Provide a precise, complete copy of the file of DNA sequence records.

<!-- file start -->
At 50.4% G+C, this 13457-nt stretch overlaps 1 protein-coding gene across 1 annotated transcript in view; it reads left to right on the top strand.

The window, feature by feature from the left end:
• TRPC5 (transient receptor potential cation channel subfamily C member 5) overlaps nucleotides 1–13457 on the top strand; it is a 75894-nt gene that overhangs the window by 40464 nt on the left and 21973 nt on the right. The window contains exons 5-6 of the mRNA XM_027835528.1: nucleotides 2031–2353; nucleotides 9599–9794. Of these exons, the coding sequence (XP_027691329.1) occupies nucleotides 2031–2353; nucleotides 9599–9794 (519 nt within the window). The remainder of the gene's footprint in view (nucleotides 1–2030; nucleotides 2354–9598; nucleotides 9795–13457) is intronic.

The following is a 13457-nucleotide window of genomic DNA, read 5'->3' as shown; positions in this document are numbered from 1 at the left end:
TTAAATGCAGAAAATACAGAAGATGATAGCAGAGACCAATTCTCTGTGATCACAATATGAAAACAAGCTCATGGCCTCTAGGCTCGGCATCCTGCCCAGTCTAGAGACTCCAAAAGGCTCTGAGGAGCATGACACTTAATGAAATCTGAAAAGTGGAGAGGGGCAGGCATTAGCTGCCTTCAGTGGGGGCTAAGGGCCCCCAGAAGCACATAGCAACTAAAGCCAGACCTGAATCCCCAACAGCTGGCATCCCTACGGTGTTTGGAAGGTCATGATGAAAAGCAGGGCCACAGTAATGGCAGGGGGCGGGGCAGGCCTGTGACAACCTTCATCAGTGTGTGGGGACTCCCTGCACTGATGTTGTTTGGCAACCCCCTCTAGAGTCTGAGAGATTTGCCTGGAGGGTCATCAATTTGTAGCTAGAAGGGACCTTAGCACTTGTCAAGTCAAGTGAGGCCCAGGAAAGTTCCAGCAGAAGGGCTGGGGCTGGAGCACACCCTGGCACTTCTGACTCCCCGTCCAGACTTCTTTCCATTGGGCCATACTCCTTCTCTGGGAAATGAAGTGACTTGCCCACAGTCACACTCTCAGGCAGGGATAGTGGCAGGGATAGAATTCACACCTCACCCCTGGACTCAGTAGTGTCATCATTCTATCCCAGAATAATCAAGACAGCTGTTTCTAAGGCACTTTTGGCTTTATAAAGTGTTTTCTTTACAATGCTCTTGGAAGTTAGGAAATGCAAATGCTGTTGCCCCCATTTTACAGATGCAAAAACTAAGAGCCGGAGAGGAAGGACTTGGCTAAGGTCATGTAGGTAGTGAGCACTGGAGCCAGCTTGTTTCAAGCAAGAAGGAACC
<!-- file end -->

At 50.4% G+C, this 13457-nt stretch overlaps 1 protein-coding gene across 1 annotated transcript in view; it reads left to right on the top strand.

The window, feature by feature from the left end:
• TRPC5 (transient receptor potential cation channel subfamily C member 5) overlaps nucleotides 1–13457 on the top strand; it is a 75894-nt gene that overhangs the window by 40464 nt on the left and 21973 nt on the right. The window contains exons 5-6 of the mRNA XM_027835528.1: nucleotides 2031–2353; nucleotides 9599–9794. Of these exons, the coding sequence (XP_027691329.1) occupies nucleotides 2031–2353; nucleotides 9599–9794 (519 nt within the window). The remainder of the gene's footprint in view (nucleotides 1–2030; nucleotides 2354–9598; nucleotides 9795–13457) is intronic.

The following is a 13457-nucleotide window of genomic DNA, read 5'->3' as shown; positions in this document are numbered from 1 at the left end:
TTAAATGCAGAAAATACAGAAGATGATAGCAGAGACCAATTCTCTGTGATCACAATATGAAAACAAGCTCATGGCCTCTAGGCTCGGCATCCTGCCCAGTCTAGAGACTCCAAAAGGCTCTGAGGAGCATGACACTTAATGAAATCTGAAAAGTGGAGAGGGGCAGGCATTAGCTGCCTTCAGTGGGGGCTAAGGGCCCCCAGAAGCACATAGCAACTAAAGCCAGACCTGAATCCCCAACAGCTGGCATCCCTACGGTGTTTGGAAGGTCATGATGAAAAGCAGGGCCACAGTAATGGCAGGGGGCGGGGCAGGCCTGTGACAACCTTCATCAGTGTGTGGGGACTCCCTGCACTGATGTTGTTTGGCAACCCCCTCTAGAGTCTGAGAGATTTGCCTGGAGGGTCATCAATTTGTAGCTAGAAGGGACCTTAGCACTTGTCAAGTCAAGTGAGGCCCAGGAAAGTTCCAGCAGAAGGGCTGGGGCTGGAGCACACCCTGGCACTTCTGACTCCCCGTCCAGACTTCTTTCCATTGGGCCATACTCCTTCTCTGGGAAATGAAGTGACTTGCCCACAGTCACACTCTCAGGCAGGGATAGTGGCAGGGATAGAATTCACACCTCACCCCTGGACTCAGTAGTGTCATCATTCTATCCCAGAATAATCAAGACAGCTGTTTCTAAGGCACTTTTGGCTTTATAAAGTGTTTTCTTTACAATGCTCTTGGAAGTTAGGAAATGCAAATGCTGTTGCCCCCATTTTACAGATGCAAAAACTAAGAGCCGGAGAGGAAGGACTTGGCTAAGGTCATGTAGGTAGTGAGCACTGGAGCCAGCTTGTTTCAAGCAAGAAGGAACC